Three Practical Ways to Help Refugees Build Resilience

When a million refugees arrived on the shores of Europe in 2016, we all stopped and finally realised the scale of a problem that had been steadily growing before our eyes. In 2006, 38 million people has been displaced from their home due to conflict or persecution, and in 2016, that number sat at over 65 million – equivalent to the population of the UK. A lack of unified response and a subsequent growth in populist parties has exacerbated the problem, with people either welcoming or shunning the incoming persons. Whilst many people are pushing for values of tolerance and openness, many others are full of fear, afraid of the arrival of many people from different cultures, faiths and continents. Despite this, there are many people asking what they can do to help, one tiny person in a sea of humans, in their everyday life. Whilst it’s not plausible for everybody to potter down to Calais to help at the camps, or head over to Lesbos to hand out clothing and food, there are organisations and projects you can support at home that help build the resilience and improve the livelihoods of many refugees across the world.
 
Learn a Language
One of the most common New Year’s Resolutions (besides losing weight, saving money and travelling more) is to learn a new skill, such as a new language. We all want to increase our employability, our cultural capital and impress our friends with the skills we accumulate, and in a more globalised world, languages are one of the most impressive skills to make you stand out from the crowd. Whilst we know of all the common language learning courses such as Duolingo and Rosetta Stone, how about one with a human touch? Programs such as Chatterbox and NaTakallam connect you with an expert refugee coach who can deliver tailored language learning, from common languages such as French, Spanish and Arabic, to more localised languages such as Bengali, Somali, Persian and Swahili.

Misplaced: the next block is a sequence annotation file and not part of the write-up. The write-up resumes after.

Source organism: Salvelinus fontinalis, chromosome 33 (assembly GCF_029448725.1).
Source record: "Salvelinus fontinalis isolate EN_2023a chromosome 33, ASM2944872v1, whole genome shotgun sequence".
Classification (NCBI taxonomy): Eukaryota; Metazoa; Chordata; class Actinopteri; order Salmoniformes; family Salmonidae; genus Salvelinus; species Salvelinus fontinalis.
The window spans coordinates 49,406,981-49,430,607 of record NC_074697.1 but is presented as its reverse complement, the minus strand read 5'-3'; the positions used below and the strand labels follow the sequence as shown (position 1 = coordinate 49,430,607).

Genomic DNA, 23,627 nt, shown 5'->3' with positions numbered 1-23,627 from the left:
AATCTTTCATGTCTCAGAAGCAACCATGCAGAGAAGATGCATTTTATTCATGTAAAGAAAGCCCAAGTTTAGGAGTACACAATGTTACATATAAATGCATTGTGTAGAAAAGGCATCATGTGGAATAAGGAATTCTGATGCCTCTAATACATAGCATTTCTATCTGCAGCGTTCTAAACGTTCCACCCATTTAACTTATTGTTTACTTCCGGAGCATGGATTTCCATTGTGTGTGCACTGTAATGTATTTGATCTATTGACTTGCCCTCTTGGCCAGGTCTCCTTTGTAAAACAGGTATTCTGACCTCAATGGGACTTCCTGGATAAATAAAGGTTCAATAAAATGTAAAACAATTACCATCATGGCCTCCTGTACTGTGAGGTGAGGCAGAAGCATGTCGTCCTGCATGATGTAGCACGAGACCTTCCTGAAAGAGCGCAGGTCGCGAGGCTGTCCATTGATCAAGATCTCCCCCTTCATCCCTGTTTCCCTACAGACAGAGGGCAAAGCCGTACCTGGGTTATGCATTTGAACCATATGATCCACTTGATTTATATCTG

Thoughtful Tourism
Each year, more and more Brits make the choice to travel more, book more flights and see more cities. There has been a growth in organisations concentrating specifically on involving refugees and displaced persons in their supply chain, to both aid in the integration of refugees in society and create opportunities for refugees to showcase their experiences and culture. Locally in Oxford, the Pitts River Museum has launched the Multaka-Oxford project, which creates volunteer opportunities for refugees to work in the museum and host multi-lingual events, tours, blogs and displays. If you’re headed to Brazil, Migraflix is a growing organisation that supports activities for refugees to teach and share their culture through cooking classes, music, dance, art, cultural fairs and themed evenings. Or if you’re heading somewhere closer to home, such as Berlin or Copenhagen, you can explore the city through the eyes and voices of refugees in the city with Refugee Voices Tours.
 
Hiring Refugee Talent
If you’re in the fortunate position to be seeking new talent for your company or organisation, why not tap into the huge talent and skills that refugees can provide? Finding employment is not only essential for building economic resilience for refugees, but it also helps improve language skills, increases cultural awareness and builds local and social networks. Platforms such as Seek or Transitions London are a great way to find hidden talent, whilst also being socially responsible. Many refugees, even after being granted the right to work are struggling to find employment in the UK due to unconscious bias, lack of access to opportunities or information or inability to provide documentation of qualifications despite being highly skilled.

Published by the Oxford Human Rights Festival 2020

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